Spotted or striped: What you need to know about skaapstekers

People often confuse the spotted skaapsteker with the striped skaapsteker or even other sand and grass snakes. Despite the name (an Afrikaans word meaning sheep-stabber), chances of either of these snakes killing any sheep are highly unlikely, writes Johan Marais of the African Snakebite Institute (ASI).

Psammophylax is the genus (similar to your surname) name of widespread African snakes commonly referred to as spotted or striped skaapstekers, so named for the incorrect belief that they regularly bite and kill sheep.

While both species have a mild cytotoxic venom that poses little threat to large animals, as well as relatively small fangs set quite far back in the jaw (which means it is highly unlikely that they have ever killed a sheep), they are abundant grassland species that may be found in the vicinity where a sheep is found dead from snakebite, either before or after the event.

This, of course, has led to the unfortunate name, which often sees them being killed on sight. The culprit in these cases would more than likely be a highly venomous species such as a Cape cobra (Naja nivea) or puff adder (Bitis arietans). Neither the spotted nor the striped skaapsteker poses a threat to humans as their venom is very mild and will have virtually no effect (apart from mild swelling in some cases).

Spotted skaapsteker

Occurring from sea level to mountain tops, the spotted skaapsteker is one of the most commonly encountered snakes in the Eastern Cape, but is widely spread across most of South Africa. It is a fast-moving diurnal snake that inhabits grasslands, fynbos, moist savannas, and semi-desert areas. It is a nervous snake and is quick to escape into a bush or grass tuft or under a rock.

This attractively patterned greyish to yellowish brown or olivebrown snake measures an average of 40-60cm, though occasionally reaches up to 1.4m. Its underside is cream to white, with the top of the head being brownish, with scattered dark dots and bars along its side (which may merge to form a zig-zag pattern). The colour and patterning may be quite variable, adding to the confusion with is striped sibling.

The spotted skaapsteker feeds on rodents, lizards, birds, frogs and other snakes. It digs into soft sand, scooping bits out by turning its head sideways in search of frogs. The species falls between oviparous and ovoviviparous as it lays its eggs partly incubated and it is also one of the few snakes that coils around and protects its up to 30 eggs (the southern African python being the other).

Stripped skaapsteker

Occurring throughout a similar habitat and displaying similar habits as its spotted sibling, the striped skaapsteker is a beautiful, mediumsized snake with a small head and a pointed snout. Other discerning features include small, orange-coloured eyes and a shortish tail. Survival behaviour includes dashing for cover and then freezing – an action that complements its ability to become well-camouflaged and bypassed by potential predators. It is quite skittish and reluctant to bite, even when captured.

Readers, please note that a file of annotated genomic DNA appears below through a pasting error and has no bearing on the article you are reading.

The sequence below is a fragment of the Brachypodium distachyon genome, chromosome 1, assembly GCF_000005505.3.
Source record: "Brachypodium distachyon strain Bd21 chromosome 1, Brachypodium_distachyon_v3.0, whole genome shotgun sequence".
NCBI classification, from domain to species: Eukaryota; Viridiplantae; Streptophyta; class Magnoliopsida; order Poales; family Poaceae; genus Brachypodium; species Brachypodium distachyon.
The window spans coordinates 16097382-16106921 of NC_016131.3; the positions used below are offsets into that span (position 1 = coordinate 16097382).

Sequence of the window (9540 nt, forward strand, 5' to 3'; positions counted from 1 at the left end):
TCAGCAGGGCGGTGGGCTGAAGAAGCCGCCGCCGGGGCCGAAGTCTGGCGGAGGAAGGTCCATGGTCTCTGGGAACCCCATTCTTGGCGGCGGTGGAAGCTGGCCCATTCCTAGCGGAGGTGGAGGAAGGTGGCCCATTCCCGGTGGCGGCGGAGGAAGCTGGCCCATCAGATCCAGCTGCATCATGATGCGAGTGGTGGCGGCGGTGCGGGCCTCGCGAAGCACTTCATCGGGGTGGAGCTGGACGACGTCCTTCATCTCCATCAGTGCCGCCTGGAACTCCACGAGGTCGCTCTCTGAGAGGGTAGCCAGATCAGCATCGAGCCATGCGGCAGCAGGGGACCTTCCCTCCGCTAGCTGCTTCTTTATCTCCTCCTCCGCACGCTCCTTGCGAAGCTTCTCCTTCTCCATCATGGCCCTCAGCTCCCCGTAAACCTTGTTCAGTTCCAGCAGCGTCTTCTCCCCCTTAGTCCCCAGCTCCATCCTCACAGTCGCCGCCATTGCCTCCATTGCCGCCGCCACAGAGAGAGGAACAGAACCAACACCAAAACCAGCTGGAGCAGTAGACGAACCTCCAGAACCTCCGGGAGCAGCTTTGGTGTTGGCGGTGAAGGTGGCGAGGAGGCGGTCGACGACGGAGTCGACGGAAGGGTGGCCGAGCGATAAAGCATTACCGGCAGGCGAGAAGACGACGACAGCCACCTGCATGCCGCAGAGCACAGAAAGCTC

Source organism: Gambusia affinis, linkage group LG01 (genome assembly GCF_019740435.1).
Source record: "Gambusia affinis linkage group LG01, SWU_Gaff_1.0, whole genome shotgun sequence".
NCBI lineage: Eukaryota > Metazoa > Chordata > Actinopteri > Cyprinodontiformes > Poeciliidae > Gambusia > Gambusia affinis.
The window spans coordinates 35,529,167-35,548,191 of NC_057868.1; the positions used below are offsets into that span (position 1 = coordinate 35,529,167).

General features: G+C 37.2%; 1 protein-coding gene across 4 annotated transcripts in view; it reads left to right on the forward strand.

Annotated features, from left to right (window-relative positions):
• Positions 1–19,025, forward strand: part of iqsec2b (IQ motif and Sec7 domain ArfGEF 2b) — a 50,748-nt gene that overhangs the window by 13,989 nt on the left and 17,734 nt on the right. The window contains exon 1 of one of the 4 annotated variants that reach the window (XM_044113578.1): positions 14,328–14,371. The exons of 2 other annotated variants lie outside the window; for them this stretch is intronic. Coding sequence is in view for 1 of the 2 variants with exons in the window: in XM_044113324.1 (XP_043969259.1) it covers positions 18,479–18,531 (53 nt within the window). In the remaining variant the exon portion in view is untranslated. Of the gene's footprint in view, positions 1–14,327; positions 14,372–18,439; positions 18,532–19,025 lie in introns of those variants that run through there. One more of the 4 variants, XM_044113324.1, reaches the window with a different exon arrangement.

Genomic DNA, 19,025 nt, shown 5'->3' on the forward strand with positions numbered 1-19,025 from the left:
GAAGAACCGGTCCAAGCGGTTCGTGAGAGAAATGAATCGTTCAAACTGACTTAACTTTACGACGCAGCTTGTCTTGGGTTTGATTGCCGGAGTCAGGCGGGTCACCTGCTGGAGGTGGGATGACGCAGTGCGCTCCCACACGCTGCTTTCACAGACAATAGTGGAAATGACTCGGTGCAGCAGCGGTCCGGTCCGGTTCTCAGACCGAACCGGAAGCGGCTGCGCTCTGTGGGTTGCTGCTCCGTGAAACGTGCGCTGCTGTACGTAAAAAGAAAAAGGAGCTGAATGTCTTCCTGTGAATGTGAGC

Found in central and northern Namibia from Windhoek extending northwards through Etosha National Park to the border with Angola, its range includes the Caprivi Strip, Victoria Falls, the Okavango Delta, and Moremi Game Reserve. Closer to home, it can be found in the Free State and Limpopo.

From a colouring perspective, this snake sports a black/grey to pale grey-olive back, with three decorative, black-edged, dark brown vertebral stripes (sometimes separated by yellow dots). The upper lip and belly are white to cream, and it has a dark band extending over the eyes to the tip of the nose. It is an average of 65cm in length, with a maximum length recorded at 93cm. During summer, females lay between five and 18 eggs in a hole and its lifespan is between five to ten years.

Skaapstekers and grass or sand snakes are easily confused. Always check the distribution and make sure the snake occurs in the area when attempting to make a positive identification.

About the ASI

The African Snakebite Institute (ASI) is the leading provider of training in Snake Awareness, First-Aid for Snakebite and Venomous Snake Handling in Africa. These courses are presented by Johan Marais, one of Africa’s leading herpetologists, with over 40 years of experience, and/or Luke Kemp, a zoology graduate that has been working with the ASI for the past five.

Fact file

Full Name: Spotted skaapsteker (Psammophylax rhombeatus)

Other Names: Spotted grasssnake | Rhombic skaapsteker | Gespikkelde skaapsteker

Classification: Mildly venomous

Fact file

Full Name:

Striped skaapsteker (Psammophylax tritaeniatus)

Other Names: Striped grasssnake | Gestreepte skaapsteker

Classification: Mildly venomous

Course enquiries: +27 73 186 9176 |

Product enquiries: +27 60 957 2713

Snakebite emergencies: +27 82 494 2039

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